SATSUMA – Handing out samples, spreading the word and just meeting other business people was the agenda Tuesday at the Livingston Parish Chamber of Commerce’s Eighth Annual Business & Community Expo.

“With 500 members, there is a wide variety of businesses here,” said Chad Bacas, former chairman of the board of the Chamber, at the Suma Hall and Community Center. Bacas served coffee, tea, and soft drinks to visitors, offering him a chance to survey the vendor booths.

Three major medical providers – North Oaks, Our Lady of the Lake and Ochsner – were represented, he said.

Financial institutions, media outlets, law enforcement and restaurants also dotted the center.

“Come shop local,” was the motto of Jason Blackledge, of Café Américain at Juban Crossing.

Blackledge and Devereaux Stevison served up jumbo lump crab with asparagus brie soup and bread pudding with white chocolate pecan sauce, competing in the restaurant contest. The growth in business in Livingston Parish – in addition to good schools – means residents don’t have to leave to dine or shop, the Frost resident said.

After Mother’s Day, Café Américain will unveil some changes, including a “create own pasta” concept, Blackledge said. Instead of a daily lunch special, all of the lunch items will be available every day of the week.

But samples were not the only goal of businesses at the Expo.

For Shawn Brady, business development manager with Office Depot, the Expo provides a chance to show what services are available.

“When a customer walks in the door sometimes they have a mindset,” about what Office Depot offers, Brady said. “We work to educate them to the different things we do.”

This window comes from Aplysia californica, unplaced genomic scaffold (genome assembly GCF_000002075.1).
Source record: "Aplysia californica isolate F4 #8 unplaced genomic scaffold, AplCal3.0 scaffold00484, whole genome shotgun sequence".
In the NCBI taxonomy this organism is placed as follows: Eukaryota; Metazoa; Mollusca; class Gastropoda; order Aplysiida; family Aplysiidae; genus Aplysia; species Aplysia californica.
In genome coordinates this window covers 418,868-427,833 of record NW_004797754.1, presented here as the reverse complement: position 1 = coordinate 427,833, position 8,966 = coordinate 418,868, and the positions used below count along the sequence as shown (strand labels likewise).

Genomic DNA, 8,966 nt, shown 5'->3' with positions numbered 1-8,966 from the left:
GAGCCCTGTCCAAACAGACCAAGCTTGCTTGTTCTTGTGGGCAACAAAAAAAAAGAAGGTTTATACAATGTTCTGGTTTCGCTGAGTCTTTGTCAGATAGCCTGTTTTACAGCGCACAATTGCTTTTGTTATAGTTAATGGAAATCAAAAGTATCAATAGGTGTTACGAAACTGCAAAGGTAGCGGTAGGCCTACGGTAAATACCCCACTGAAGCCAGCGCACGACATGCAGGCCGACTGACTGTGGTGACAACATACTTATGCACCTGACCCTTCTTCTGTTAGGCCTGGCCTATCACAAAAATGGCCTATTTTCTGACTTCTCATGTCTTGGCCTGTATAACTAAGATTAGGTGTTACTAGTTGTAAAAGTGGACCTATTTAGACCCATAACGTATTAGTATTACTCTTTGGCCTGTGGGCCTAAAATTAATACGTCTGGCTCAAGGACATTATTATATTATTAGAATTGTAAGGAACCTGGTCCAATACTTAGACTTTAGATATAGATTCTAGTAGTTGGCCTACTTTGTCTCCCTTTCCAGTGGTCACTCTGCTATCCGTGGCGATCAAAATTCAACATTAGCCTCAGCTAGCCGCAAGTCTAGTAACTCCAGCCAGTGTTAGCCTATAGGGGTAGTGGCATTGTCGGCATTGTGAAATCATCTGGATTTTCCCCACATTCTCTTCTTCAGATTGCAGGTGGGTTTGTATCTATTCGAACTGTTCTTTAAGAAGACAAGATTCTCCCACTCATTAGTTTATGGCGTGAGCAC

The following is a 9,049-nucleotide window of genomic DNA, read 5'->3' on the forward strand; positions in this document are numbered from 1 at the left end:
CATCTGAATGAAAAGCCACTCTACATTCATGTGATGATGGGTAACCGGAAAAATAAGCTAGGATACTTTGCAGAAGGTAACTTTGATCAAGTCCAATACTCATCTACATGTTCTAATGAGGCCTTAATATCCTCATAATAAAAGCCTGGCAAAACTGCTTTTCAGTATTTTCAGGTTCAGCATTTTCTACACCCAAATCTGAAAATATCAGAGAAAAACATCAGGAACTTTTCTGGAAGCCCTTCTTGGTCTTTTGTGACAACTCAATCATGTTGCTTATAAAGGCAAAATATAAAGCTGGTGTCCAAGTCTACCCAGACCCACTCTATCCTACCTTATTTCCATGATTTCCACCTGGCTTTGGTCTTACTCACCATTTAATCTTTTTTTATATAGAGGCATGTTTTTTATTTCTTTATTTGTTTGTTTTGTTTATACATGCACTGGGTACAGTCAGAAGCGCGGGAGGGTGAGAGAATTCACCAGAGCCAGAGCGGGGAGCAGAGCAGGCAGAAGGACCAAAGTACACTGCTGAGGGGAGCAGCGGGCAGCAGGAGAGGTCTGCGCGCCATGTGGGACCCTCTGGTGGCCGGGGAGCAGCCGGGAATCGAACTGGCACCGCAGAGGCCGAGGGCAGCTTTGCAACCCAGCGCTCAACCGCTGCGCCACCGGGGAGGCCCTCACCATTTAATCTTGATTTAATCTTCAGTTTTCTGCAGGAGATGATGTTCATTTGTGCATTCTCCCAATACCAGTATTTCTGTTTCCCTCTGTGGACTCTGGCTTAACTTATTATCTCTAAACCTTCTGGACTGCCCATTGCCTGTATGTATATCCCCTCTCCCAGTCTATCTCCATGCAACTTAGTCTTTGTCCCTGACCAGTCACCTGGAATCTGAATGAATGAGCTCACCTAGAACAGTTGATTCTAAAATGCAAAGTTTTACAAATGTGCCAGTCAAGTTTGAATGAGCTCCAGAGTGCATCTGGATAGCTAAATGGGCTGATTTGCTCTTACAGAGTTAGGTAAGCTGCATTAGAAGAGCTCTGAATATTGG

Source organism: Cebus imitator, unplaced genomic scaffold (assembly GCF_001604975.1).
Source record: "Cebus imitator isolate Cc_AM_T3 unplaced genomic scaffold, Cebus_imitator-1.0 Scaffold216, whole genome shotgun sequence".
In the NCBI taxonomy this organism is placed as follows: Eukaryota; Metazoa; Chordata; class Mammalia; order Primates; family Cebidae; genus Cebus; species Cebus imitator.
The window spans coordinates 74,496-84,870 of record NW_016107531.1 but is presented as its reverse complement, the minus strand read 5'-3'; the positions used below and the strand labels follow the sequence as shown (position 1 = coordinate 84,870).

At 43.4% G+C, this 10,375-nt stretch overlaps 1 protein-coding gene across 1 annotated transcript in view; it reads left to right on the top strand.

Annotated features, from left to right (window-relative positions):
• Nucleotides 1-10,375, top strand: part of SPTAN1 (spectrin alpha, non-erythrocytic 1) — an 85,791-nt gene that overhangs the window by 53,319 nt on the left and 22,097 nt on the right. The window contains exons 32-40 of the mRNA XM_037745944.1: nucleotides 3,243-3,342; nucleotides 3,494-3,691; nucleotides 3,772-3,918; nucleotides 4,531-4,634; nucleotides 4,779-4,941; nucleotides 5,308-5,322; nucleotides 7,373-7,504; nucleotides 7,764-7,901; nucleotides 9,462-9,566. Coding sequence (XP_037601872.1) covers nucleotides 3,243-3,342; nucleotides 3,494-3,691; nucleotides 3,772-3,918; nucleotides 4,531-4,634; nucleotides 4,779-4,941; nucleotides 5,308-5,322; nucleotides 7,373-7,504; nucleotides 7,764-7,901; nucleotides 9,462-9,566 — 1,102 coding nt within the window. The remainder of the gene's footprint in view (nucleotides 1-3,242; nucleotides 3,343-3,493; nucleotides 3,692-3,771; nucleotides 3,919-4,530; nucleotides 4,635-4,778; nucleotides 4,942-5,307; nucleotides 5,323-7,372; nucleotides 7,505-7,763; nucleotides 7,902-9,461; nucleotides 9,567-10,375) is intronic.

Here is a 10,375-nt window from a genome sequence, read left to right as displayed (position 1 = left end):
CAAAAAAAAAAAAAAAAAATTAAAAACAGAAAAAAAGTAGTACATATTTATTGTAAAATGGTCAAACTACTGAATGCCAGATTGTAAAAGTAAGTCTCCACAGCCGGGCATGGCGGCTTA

Among those things is PC support – “A lot of people don’t know we do that,” Brady said.

“Our Print and Copy Center is huge for us,” Brady added, but today it reflects how technology drives the market. “You can email something, or bring in a jump drive,” instead of carrying in a paper document, he said.

Brady gestured to a health services vendor across the aisle. The company needed a poster-size print quickly. He told them to email it to him and in 45 minutes, the business had a color, mounted poster board – that it took to an expo, he said.

“Local” is always on Brady’s mind.

“I live here. I work here. I want my tax dollars to stay here,” he said. Brady said he directs business accounts to the local store, “so the taxes stay here.”

Educating Expo visitors also was a priority for Amanda Larkins, who works for Attorney General Jeff Landry in the state Department of Justice. This was her first business-oriented expo, Larkins said, who has had experience with expos for seniors and consumers.

Scams – especially phone fraud – target businesses as well as seniors, she said.

Larkins expressed no surprise about scammers “spoofing,” or taking over, a phone number of the Livingston Parish Sheriff’s Office.

“We tell (people) not to trust any number they see on Caller ID,” she said.

The Expo was not limited only to private businesses.

The City of Walker offered information about job openings and its new three-story city hall. Plans are to rent out the third floor and use the revenue to pay for the building.

Finance Director Mike Cotton took on the role of leasing agent, greeting business officials by pointing to the artist’s rendering and saying, “Your post is right there.”

Meanwhile, Steve Bernard, of ClientTech, had someone with him that all visitors found attractive.

Chip the Narwhale.

Bernard split his time between “telling people what we do, talking to other businesses,” he said, and explaining Chip and the tusk that made him look like a fishy unicorn.

ClientTech offers a variety of technology services: Web design, serving as a business’s IT department, offering consulting and strategic planning, remote and mobile access and networking.

“This Expo gives you a chance to meet other businesses you don’t when you are working,” Bernard said.

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